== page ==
What a difference a director, a cast, and an orchestra can make! The Reprise! Theatre Company production of A Funny Thing Happened On The Way To The Forum is the third I’ve reviewed in less than two years, and though numbers one and two were each excellent in their own way, David Lee’s direction, an all-Equity cast, and a 22-piece orchestra elevate this Forum to a whole new level of brilliance.

A Funny Thing Happened On The Way To The Forum takes us back to the good old days of Ancient Rome circa 200 BC, where three families go about living their lives as next-door neighbors. In the center house resides middle-aged Senex (Ron Orbach), husband to a battleaxe named Domina (Ruth Williamson) and father to a handsome lad named Hero (Erich Bergen). Slaving away for the Senexes are slave duo Pseudolis (Lee Wilkof) and the appropriately dubbed Hysterium (Larry Raben). To their right lives Marcus Lycus (Michael Kostroff), a well-to-do businessman who deals in the buying and selling of beautiful ladies of pleasure. To the left lives Erronius (Alan Mandell), an elderly gentleman whose infant children were long ago stolen by pirates.  (See if you can guess which two characters will turn out to be Erronius’s long-lost twins.)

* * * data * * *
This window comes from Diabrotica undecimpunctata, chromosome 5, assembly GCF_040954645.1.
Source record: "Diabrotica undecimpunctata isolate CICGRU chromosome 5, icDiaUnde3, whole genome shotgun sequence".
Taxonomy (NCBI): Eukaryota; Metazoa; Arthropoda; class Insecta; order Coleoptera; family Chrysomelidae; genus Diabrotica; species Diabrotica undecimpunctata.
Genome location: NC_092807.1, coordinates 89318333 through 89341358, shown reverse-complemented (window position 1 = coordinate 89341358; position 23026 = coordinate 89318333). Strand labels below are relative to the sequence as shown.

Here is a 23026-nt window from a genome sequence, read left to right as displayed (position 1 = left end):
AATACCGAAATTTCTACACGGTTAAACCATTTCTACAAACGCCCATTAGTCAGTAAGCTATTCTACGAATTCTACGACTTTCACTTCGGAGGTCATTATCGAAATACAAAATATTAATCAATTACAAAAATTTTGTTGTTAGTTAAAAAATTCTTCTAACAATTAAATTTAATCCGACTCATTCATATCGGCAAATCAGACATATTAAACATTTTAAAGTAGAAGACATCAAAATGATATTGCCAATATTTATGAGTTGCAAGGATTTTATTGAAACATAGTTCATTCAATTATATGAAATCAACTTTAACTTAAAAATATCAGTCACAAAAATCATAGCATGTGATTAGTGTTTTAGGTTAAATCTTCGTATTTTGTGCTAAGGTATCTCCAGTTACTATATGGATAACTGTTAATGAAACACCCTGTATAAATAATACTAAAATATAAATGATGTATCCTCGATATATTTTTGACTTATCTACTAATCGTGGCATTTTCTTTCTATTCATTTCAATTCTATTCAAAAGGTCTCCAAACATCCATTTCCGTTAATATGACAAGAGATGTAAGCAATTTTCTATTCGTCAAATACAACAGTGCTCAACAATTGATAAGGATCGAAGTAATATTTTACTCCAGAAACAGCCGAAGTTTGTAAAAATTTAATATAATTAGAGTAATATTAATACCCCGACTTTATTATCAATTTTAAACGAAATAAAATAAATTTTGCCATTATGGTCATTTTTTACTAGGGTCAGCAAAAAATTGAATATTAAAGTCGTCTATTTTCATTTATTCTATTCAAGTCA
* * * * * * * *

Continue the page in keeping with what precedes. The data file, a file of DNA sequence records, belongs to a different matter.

With Senex and Domina out of town, Hero confides to Pseudolis his love for Philia (Annie Abrams), the most beauteous (and virginal) of Marcus Lycus’s courtesans.  Unfortunately for Hero, Philia’s owner has already promised her to the always victorious Captain Miles Gloriosus (Stuart Ambrose), on his way back from battle to claim his bride-to-be. It’s up to Pseudolis to come up with a plan to insure his young owner’s happiness and his own freedom. As you might imagine, there will be complications aplenty on the road to liberty and bliss.

Among the Sondheim songs which make Forum such a treat are “Comedy Tonight,” “Lovely,” “Pretty Little Picture,” and “Everybody Ought To Have A Maid,” each of which belies the composer’s reputation for “tunelessness.”  Forum may well be Sondheim’s most hummable score ever. Add to that Burt Shevelove and Larry Gelbart’s Tony-winning book, which hasn’t aged a day since 1962, and you’ve got a musical that even Sondheim haters will love.